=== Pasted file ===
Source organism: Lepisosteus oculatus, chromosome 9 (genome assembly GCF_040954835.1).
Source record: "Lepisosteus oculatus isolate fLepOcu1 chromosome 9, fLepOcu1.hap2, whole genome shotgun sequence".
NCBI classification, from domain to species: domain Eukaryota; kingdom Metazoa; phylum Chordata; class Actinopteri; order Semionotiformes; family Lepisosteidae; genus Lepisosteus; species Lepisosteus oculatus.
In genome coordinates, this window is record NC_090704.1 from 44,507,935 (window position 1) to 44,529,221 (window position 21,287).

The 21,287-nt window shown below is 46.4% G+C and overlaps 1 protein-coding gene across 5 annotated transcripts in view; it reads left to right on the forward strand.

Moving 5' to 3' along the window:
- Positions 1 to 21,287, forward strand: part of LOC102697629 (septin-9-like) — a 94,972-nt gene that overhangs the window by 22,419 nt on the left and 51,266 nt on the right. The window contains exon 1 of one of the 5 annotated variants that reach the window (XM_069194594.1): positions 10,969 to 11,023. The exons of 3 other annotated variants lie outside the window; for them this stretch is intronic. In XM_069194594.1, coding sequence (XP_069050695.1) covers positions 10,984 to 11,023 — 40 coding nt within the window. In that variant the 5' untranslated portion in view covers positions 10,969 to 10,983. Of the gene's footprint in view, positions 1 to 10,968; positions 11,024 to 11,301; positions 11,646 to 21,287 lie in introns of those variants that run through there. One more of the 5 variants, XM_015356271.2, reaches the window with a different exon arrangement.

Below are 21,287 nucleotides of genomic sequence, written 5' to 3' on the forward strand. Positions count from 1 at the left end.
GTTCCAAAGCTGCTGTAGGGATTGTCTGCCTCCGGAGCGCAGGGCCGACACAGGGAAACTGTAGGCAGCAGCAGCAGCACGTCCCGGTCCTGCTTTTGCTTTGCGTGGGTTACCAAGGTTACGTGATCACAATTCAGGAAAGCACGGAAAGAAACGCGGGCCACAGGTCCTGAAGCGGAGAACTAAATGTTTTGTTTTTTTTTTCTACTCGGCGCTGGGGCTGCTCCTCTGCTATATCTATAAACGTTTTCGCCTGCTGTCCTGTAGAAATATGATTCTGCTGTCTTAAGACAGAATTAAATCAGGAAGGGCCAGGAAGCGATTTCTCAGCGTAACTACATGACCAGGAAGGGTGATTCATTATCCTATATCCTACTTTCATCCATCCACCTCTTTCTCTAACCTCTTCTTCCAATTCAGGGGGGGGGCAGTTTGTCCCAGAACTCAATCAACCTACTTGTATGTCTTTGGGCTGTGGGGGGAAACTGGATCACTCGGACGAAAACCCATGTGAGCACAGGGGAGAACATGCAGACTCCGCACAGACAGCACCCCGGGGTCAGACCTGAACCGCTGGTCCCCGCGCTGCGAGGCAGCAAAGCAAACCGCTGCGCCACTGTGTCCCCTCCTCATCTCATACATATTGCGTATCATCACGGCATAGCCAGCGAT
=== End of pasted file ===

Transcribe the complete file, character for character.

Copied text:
Source organism: Lepisosteus oculatus, chromosome 9 (genome assembly GCF_040954835.1).
Source record: "Lepisosteus oculatus isolate fLepOcu1 chromosome 9, fLepOcu1.hap2, whole genome shotgun sequence".
NCBI classification, from domain to species: domain Eukaryota; kingdom Metazoa; phylum Chordata; class Actinopteri; order Semionotiformes; family Lepisosteidae; genus Lepisosteus; species Lepisosteus oculatus.
In genome coordinates, this window is record NC_090704.1 from 44,507,935 (window position 1) to 44,529,221 (window position 21,287).

The 21,287-nt window shown below is 46.4% G+C and overlaps 1 protein-coding gene across 5 annotated transcripts in view; it reads left to right on the forward strand.

Moving 5' to 3' along the window:
- Positions 1 to 21,287, forward strand: part of LOC102697629 (septin-9-like) — a 94,972-nt gene that overhangs the window by 22,419 nt on the left and 51,266 nt on the right. The window contains exon 1 of one of the 5 annotated variants that reach the window (XM_069194594.1): positions 10,969 to 11,023. The exons of 3 other annotated variants lie outside the window; for them this stretch is intronic. In XM_069194594.1, coding sequence (XP_069050695.1) covers positions 10,984 to 11,023 — 40 coding nt within the window. In that variant the 5' untranslated portion in view covers positions 10,969 to 10,983. Of the gene's footprint in view, positions 1 to 10,968; positions 11,024 to 11,301; positions 11,646 to 21,287 lie in introns of those variants that run through there. One more of the 5 variants, XM_015356271.2, reaches the window with a different exon arrangement.

Below are 21,287 nucleotides of genomic sequence, written 5' to 3' on the forward strand. Positions count from 1 at the left end.
GTTCCAAAGCTGCTGTAGGGATTGTCTGCCTCCGGAGCGCAGGGCCGACACAGGGAAACTGTAGGCAGCAGCAGCAGCACGTCCCGGTCCTGCTTTTGCTTTGCGTGGGTTACCAAGGTTACGTGATCACAATTCAGGAAAGCACGGAAAGAAACGCGGGCCACAGGTCCTGAAGCGGAGAACTAAATGTTTTGTTTTTTTTTTCTACTCGGCGCTGGGGCTGCTCCTCTGCTATATCTATAAACGTTTTCGCCTGCTGTCCTGTAGAAATATGATTCTGCTGTCTTAAGACAGAATTAAATCAGGAAGGGCCAGGAAGCGATTTCTCAGCGTAACTACATGACCAGGAAGGGTGATTCATTATCCTATATCCTACTTTCATCCATCCACCTCTTTCTCTAACCTCTTCTTCCAATTCAGGGGGGGGGCAGTTTGTCCCAGAACTCAATCAACCTACTTGTATGTCTTTGGGCTGTGGGGGGAAACTGGATCACTCGGACGAAAACCCATGTGAGCACAGGGGAGAACATGCAGACTCCGCACAGACAGCACCCCGGGGTCAGACCTGAACCGCTGGTCCCCGCGCTGCGAGGCAGCAAAGCAAACCGCTGCGCCACTGTGTCCCCTCCTCATCTCATACATATTGCGTATCATCACGGCATAGCCAGCGAT